Bacolod holds press conference on Centennial of Padre Ferrero’s death
BACOLOD CITY—A Press Conference on the Centennial of the death of Padre Mauricio Ferrero, OAR, builder of Bacolod, was held at the Conference Room of the Bacolod Bishop’s House last May 16, 2016. Bishop Vicente Navarra, D.D.; Professor Emmanuel Luis Romanillos; Sir Modesto Sa-onoy; Fr. Ireneo Gordoncillo; Dr. Dennis Madrigal; Dr. Annabee Magbanua; Ms. Butch Gerasmo and Christine Mansinares composed the panel during the press con with Bacolod media.
Padre Mauricio Ferrero, as written in the book of Prof. Romanillos, was born on September 22, 1844 in La Rioja, Spain. He joined the Order of Augustinian Recollects in 1863. In 1868, he was ordained to the Priesthood in la Rioja and on the same year together with 20 friars, they set sail for the Philippines. In 1871, he was made Parish Priest of Bacolod City. In 1888, he was made Vicar Forane of Negros and Vicar Provincial of the west coast of the island. 1894, he was transferred to Marcilla, Navarra, Spain. In 1897, he was reassigned as Parish Priest of Bacolod and in 1898, he was made Vicar Provincial of the whole island. However, his assignment did not last long because of the Negros Revolution. But on February 28, 1902,he was again made for the third time as Parish Priest of Bacolod. Due to old age, he sought for retirement in 1909. He died on December 8, 1915 at San Nicolas Convent in Intramuros at age 71.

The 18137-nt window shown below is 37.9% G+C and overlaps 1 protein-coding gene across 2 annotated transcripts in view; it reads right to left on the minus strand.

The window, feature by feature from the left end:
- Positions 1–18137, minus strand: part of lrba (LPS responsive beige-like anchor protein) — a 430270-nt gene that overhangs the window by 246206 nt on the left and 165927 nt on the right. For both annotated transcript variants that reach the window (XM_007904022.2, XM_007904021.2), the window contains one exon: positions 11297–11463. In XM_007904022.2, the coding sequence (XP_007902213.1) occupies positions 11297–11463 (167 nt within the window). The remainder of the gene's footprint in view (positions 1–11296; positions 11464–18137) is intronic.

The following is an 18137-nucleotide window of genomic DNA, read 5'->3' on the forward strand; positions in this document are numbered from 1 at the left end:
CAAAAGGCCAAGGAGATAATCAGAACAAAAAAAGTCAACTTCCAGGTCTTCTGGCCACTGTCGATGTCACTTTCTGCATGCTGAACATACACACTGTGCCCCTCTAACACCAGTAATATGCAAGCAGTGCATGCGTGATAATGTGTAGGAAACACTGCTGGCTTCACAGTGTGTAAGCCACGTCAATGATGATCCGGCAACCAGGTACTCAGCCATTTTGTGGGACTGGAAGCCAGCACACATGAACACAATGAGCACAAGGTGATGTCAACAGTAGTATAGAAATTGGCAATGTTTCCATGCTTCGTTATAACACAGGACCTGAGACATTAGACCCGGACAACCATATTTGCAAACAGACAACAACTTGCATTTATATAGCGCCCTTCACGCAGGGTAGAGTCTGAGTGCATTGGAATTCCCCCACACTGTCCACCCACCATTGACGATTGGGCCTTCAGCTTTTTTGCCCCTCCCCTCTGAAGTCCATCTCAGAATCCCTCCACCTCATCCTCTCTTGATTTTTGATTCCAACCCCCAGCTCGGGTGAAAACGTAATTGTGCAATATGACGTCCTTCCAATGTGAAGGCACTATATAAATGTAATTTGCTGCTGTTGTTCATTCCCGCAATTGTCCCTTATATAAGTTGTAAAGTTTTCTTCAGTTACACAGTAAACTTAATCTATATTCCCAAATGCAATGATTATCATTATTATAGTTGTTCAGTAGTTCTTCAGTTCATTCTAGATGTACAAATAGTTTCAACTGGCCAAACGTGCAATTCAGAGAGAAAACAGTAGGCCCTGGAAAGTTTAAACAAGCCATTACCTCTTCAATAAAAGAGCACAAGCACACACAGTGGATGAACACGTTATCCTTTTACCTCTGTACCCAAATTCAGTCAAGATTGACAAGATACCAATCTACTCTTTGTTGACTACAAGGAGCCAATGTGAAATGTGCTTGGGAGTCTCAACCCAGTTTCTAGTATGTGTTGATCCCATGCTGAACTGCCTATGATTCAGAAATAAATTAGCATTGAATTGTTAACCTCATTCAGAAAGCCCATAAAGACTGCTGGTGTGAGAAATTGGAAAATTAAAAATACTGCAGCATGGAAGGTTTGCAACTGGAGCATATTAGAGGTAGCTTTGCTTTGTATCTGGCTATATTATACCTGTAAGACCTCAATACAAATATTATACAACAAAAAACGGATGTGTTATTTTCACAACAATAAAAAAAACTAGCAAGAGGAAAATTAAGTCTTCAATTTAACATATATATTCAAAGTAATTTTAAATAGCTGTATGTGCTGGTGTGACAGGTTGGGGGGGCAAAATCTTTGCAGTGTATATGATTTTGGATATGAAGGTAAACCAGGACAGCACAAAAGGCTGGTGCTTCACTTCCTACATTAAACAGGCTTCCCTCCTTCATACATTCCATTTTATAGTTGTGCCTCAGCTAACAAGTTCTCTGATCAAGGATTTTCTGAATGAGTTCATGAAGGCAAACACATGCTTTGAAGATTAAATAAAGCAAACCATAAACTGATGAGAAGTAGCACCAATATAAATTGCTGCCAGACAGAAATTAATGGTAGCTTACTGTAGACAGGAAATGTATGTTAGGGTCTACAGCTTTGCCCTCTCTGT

Professor Romanillos and Sa-onoy took turns in recounting the history of the Diocese of Bacolod with Padre Mauricio Ferrero, OAR. Prof. Romanillos corrected the death date of the good priest from January 27, 1916 to December 8, 1915 as recorded in the “Casa Notables de Bacolod”.
Sir Sa-onoy, on the other hand, relayed that Padre Ferrero was also the builder of the Bacolod Public Plaza, the old Provincial Jail (Puerto San Juan), Bacolod Public Cemetery; and the San Sebastian Cathedral.
The two historians also hinted that Bacolod City was the venue of the very first school of the Recoletos – The Colegio de San Jose. The school opened in June 1896 but was closed down at the onset of the Negros Revolution in September 1898.
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